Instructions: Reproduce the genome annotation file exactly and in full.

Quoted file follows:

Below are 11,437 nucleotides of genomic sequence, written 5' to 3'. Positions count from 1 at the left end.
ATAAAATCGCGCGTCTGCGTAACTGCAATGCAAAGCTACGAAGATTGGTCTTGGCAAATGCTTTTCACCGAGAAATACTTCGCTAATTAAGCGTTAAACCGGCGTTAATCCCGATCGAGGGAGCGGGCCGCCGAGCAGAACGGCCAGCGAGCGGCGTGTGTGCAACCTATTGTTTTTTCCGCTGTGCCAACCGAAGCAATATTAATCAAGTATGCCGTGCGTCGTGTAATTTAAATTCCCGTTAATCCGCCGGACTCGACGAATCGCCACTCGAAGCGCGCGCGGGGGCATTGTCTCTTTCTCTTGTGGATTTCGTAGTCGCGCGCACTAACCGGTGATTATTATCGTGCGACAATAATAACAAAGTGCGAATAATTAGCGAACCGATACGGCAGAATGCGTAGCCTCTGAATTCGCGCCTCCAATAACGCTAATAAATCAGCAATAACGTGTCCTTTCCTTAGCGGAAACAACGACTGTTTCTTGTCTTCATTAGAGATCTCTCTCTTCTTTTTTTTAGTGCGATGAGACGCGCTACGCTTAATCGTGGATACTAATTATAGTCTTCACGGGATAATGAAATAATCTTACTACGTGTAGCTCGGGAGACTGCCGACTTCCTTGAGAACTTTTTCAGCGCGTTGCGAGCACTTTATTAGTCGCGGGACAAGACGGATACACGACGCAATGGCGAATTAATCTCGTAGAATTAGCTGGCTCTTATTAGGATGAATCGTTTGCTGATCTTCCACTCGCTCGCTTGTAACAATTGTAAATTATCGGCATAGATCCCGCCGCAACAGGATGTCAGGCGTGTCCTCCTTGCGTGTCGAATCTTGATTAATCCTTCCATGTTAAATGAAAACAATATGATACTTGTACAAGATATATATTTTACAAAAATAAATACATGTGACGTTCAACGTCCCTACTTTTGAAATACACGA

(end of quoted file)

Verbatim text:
Below are 11,437 nucleotides of genomic sequence, written 5' to 3'. Positions count from 1 at the left end.
ATAAAATCGCGCGTCTGCGTAACTGCAATGCAAAGCTACGAAGATTGGTCTTGGCAAATGCTTTTCACCGAGAAATACTTCGCTAATTAAGCGTTAAACCGGCGTTAATCCCGATCGAGGGAGCGGGCCGCCGAGCAGAACGGCCAGCGAGCGGCGTGTGTGCAACCTATTGTTTTTTCCGCTGTGCCAACCGAAGCAATATTAATCAAGTATGCCGTGCGTCGTGTAATTTAAATTCCCGTTAATCCGCCGGACTCGACGAATCGCCACTCGAAGCGCGCGCGGGGGCATTGTCTCTTTCTCTTGTGGATTTCGTAGTCGCGCGCACTAACCGGTGATTATTATCGTGCGACAATAATAACAAAGTGCGAATAATTAGCGAACCGATACGGCAGAATGCGTAGCCTCTGAATTCGCGCCTCCAATAACGCTAATAAATCAGCAATAACGTGTCCTTTCCTTAGCGGAAACAACGACTGTTTCTTGTCTTCATTAGAGATCTCTCTCTTCTTTTTTTTAGTGCGATGAGACGCGCTACGCTTAATCGTGGATACTAATTATAGTCTTCACGGGATAATGAAATAATCTTACTACGTGTAGCTCGGGAGACTGCCGACTTCCTTGAGAACTTTTTCAGCGCGTTGCGAGCACTTTATTAGTCGCGGGACAAGACGGATACACGACGCAATGGCGAATTAATCTCGTAGAATTAGCTGGCTCTTATTAGGATGAATCGTTTGCTGATCTTCCACTCGCTCGCTTGTAACAATTGTAAATTATCGGCATAGATCCCGCCGCAACAGGATGTCAGGCGTGTCCTCCTTGCGTGTCGAATCTTGATTAATCCTTCCATGTTAAATGAAAACAATATGATACTTGTACAAGATATATATTTTACAAAAATAAATACATGTGACGTTCAACGTCCCTACTTTTGAAATACACGA